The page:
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Let's say I have a project where I've already run CMake in .build directory:


Presently I must do this to run the build:

cd .build

I'd like to be able to run make from the root of my project, perhaps with

make -f ./build/Makefile

but it doesn't work. I get errors like this

make[1]: CMakeFiles/Makefile2: No such file or directory
make[1]: *** No rule to make target `CMakeFiles/Makefile2'.  Stop.
make: *** [all] Error 2

This is because the CMake-generated Makefile assumes its working directory is the same as where it resides (.build).

Is it possible to have CMake generate a makefile such that the makefile changes the working directory to where it resides?

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up vote 0 down vote accepted

Another approach would be to create another Makefile in the directory you want to run make from, with contents something like:

       cd ./build;  make $(MFLAGS)

Then you could just type "make" from the top level directory.

I don't think there is a way to get cmake to generate a Makefile that can be run from any location. That's just not how make is ordinarily used.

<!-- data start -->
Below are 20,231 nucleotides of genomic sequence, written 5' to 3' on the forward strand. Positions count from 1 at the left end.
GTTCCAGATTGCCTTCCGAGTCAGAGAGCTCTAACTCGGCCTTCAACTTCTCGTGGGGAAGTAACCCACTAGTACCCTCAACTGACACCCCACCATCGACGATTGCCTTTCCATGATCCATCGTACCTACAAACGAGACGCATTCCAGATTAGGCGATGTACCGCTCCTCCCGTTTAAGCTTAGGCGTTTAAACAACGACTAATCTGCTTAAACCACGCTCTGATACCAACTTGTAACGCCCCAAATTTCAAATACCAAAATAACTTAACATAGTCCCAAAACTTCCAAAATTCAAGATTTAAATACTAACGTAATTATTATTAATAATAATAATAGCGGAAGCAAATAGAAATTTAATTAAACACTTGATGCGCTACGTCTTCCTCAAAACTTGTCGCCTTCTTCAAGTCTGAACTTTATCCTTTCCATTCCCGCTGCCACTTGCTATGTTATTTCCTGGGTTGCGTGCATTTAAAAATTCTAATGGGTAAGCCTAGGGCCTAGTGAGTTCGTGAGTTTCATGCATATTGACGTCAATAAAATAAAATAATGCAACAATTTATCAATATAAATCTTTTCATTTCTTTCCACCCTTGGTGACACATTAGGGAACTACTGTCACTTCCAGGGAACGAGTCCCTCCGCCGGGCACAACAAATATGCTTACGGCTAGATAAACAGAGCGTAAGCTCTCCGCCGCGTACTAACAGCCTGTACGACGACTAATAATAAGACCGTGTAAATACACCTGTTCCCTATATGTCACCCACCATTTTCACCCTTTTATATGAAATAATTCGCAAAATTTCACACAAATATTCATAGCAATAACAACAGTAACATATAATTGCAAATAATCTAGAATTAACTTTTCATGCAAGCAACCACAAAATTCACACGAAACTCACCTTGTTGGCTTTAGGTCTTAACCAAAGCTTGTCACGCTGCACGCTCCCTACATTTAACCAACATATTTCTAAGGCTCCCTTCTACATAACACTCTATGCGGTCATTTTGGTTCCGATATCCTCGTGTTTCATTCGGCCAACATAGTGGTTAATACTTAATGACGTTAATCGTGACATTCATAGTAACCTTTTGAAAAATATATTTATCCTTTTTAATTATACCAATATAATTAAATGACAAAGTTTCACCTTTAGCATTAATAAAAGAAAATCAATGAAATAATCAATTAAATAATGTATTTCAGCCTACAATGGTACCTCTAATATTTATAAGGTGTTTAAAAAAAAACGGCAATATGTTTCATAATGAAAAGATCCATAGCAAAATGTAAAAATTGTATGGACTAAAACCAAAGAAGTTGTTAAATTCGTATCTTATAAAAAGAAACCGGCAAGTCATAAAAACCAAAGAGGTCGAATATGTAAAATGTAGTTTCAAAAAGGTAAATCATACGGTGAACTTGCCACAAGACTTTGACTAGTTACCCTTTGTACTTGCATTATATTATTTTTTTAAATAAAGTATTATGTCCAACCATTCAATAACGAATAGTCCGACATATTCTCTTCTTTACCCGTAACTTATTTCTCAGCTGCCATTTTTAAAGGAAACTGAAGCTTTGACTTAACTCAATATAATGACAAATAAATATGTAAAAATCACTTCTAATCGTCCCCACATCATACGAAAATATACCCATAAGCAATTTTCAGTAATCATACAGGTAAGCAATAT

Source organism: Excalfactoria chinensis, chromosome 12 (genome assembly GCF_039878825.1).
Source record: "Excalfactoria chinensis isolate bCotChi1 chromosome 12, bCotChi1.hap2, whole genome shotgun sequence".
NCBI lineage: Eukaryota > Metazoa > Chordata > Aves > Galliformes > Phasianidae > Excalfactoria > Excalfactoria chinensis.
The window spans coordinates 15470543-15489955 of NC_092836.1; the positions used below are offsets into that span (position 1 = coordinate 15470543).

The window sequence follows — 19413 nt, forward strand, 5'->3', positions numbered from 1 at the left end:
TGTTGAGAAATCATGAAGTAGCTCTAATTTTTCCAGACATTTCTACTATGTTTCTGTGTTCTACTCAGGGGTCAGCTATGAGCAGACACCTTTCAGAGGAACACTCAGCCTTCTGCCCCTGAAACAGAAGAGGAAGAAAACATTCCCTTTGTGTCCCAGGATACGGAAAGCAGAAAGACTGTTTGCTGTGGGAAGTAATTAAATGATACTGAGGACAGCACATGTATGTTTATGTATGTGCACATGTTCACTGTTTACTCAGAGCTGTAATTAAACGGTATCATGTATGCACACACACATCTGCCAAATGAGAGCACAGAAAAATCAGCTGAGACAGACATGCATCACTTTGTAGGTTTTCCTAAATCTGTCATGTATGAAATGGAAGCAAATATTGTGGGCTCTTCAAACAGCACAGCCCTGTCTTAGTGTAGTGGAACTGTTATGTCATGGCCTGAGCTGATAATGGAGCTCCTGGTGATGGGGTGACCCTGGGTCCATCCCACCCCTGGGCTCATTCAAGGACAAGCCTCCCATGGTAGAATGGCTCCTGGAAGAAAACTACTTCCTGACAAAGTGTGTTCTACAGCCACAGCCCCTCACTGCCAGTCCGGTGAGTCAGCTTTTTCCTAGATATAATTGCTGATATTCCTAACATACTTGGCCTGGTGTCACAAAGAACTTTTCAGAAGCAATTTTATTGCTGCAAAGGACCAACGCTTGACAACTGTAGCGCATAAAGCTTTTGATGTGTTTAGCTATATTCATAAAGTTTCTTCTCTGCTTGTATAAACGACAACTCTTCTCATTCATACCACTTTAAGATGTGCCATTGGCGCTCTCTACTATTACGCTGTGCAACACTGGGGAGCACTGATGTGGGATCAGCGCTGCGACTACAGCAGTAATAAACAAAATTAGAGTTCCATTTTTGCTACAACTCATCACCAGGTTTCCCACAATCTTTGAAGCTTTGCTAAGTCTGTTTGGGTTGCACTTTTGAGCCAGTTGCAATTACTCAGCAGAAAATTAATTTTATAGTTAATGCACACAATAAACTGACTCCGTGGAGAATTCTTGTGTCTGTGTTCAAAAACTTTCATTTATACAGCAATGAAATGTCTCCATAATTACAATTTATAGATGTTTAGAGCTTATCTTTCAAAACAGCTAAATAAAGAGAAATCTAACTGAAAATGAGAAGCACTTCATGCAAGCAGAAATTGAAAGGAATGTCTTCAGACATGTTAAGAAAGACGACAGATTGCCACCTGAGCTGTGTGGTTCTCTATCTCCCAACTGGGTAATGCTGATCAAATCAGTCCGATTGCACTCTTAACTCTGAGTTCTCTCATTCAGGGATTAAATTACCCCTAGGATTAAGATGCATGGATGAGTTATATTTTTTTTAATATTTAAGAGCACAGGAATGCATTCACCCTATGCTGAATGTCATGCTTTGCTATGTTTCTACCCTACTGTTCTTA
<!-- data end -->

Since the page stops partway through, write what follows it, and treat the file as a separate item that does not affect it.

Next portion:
But you might be able to coax cmake into creating an additional helper makefile in your project root directory, with some cmake like the following in CMakeLists.txt:

configure_file( ${CMAKE_SOURCE_DIR}/Makefile @ONLY)

(If needed, replace that "${CMAKE_SOURCE_DIR}" with an expression that resolves to your project root directory)

And you need to create the file in your source tree, with contents like:

       cd @CMAKE_BINARY_DIR@; make $(MFLAGS)

which will be used as the template for your project root Makefile. (Ensure that you use a tab character, not spaces, before the "cd")

I haven't tested these suggestions, but there should be enough here to give you the general idea.

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This is an interesting idea... Any thoughts on how to get CMake to put all the targets into the top-level makefile? – paleozogt Jan 19 '10 at 20:54
You might consider using an old-school in-source build process. It's deprecated these days, but used to be the norm. Put the CMakeLists.txt file in the project root directory. "ccmake -i .", "make", "make whatever", and "make install" right there. Your sources will be mixed with your binaries, and purist will poohpooh, but it might satisfy your needs. – Christopher Bruns Jan 19 '10 at 23:03

You just need to tell make where is your base directory, no need to change cmake.

make -C your_build_directory
share|improve this answer
This method is helpful because it allows make from any directory and has normal access to all the targets - including for tab completion. – Paul Thompson Feb 11 '14 at 23:08

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